For one there's an army of airstream trailers serving cheap and tasty food all over town. Before we left for Korea there were just a few taco trucks and sno-cone stands. But since we've been back there seems to be new meals-on-wheels opening up every day, cooking up just about everything: fancy crepes, steamed pork buns, and cones of meat.
So its fitting that the Korean Taco craze that swept LA last year has found a home here among Austin's gastro-trailer parks. One of the newest trailers on the scene, Chi'lantro has been serving Korean-Mexican fare for only a couple of weeks. The trailer moves around every day, so you need to follow them on the Twitter to figure out where and when it'll pop up.
For those who have ever eaten Mexican food in Korea, they know how potentially volatile that combination can be (i.e. ddeokbokki sauce on enchiladas). Fortunately, Chi'lantro has managed to avoid importing any of those misguided disasters back to Texas. We tried the marinated beef and the spicy chicken tacos. Each taco came with a generous portion of meat topped with onions, cilantro, and toasted sesame seeds all wrapped in double corn tortillas.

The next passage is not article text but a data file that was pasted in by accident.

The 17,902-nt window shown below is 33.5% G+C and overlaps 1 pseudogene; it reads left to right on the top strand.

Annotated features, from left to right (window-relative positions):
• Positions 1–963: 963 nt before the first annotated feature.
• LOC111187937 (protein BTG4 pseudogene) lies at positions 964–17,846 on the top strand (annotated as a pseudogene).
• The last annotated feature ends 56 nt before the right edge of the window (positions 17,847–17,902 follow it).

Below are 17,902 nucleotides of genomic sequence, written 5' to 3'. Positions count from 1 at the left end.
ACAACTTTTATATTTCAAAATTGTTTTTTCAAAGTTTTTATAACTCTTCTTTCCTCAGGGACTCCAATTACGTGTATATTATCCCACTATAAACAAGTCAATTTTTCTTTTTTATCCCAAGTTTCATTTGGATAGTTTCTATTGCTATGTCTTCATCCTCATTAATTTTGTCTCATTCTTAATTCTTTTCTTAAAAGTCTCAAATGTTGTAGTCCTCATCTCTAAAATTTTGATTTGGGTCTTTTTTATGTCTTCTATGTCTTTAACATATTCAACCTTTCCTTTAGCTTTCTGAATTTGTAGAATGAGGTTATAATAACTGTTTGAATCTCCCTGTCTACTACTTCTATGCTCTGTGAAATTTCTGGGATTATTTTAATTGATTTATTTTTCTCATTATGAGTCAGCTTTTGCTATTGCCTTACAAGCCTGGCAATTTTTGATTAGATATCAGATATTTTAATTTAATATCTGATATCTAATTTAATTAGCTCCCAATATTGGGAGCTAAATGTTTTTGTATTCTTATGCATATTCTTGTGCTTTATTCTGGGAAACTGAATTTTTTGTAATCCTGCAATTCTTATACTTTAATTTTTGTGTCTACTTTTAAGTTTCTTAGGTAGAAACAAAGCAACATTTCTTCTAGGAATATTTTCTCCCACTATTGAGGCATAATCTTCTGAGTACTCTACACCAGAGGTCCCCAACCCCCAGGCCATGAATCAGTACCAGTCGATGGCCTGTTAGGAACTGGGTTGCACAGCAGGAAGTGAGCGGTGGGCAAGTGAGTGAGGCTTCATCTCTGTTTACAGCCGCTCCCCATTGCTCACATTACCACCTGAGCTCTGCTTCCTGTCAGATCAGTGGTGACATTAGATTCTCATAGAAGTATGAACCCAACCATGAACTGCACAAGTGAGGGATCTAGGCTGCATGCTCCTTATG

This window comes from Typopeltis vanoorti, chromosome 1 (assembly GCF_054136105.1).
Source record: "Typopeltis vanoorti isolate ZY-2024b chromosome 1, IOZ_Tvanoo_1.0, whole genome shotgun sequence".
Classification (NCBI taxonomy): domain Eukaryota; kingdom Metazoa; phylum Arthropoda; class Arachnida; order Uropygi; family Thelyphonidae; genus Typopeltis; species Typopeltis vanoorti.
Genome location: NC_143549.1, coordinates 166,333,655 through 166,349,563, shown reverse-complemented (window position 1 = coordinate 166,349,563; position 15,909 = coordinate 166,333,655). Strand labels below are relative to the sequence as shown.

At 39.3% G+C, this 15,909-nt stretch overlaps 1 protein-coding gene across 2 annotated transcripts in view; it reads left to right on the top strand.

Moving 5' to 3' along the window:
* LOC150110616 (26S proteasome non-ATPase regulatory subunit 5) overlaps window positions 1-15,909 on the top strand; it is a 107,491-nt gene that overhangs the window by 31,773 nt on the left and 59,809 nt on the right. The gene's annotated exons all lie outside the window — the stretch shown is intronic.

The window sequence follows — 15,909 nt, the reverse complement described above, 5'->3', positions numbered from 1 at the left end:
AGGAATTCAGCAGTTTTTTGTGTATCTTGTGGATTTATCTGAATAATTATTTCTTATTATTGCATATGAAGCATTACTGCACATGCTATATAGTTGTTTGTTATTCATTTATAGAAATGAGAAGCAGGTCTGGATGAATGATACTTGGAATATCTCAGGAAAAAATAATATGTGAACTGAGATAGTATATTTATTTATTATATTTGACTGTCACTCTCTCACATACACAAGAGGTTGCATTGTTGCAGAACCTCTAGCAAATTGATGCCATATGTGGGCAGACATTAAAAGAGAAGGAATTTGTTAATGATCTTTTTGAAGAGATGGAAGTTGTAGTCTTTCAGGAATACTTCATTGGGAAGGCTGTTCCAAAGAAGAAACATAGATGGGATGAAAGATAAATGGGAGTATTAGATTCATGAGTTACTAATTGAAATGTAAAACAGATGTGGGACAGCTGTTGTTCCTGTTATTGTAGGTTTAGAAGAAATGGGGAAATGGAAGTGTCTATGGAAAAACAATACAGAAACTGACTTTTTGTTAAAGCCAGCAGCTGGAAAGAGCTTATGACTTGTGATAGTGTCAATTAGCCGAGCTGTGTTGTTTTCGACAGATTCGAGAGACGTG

We also opted for kim-chi on top of the taco. I'm usually a big fan of kim-chi, but I thought it actually detracted a bit from the other flavors, which were already well-balanced. For me, the kim-chi wasn't spicy enough to really make an impact. On the other hand, the cilantro--which is not a traditional ingredient in Korea--nicely complemented the other flavors, giving the taco a nice burst of freshness.
Milkis, Cider, Jarritos, and Dr. Pepper all living together in global harmony.
We left satisfied with garlicky breath and bright red chili sauce staining our clothes--it was like we'd never left Korea.
The Highball to sample another Asian delicacy: noraebang.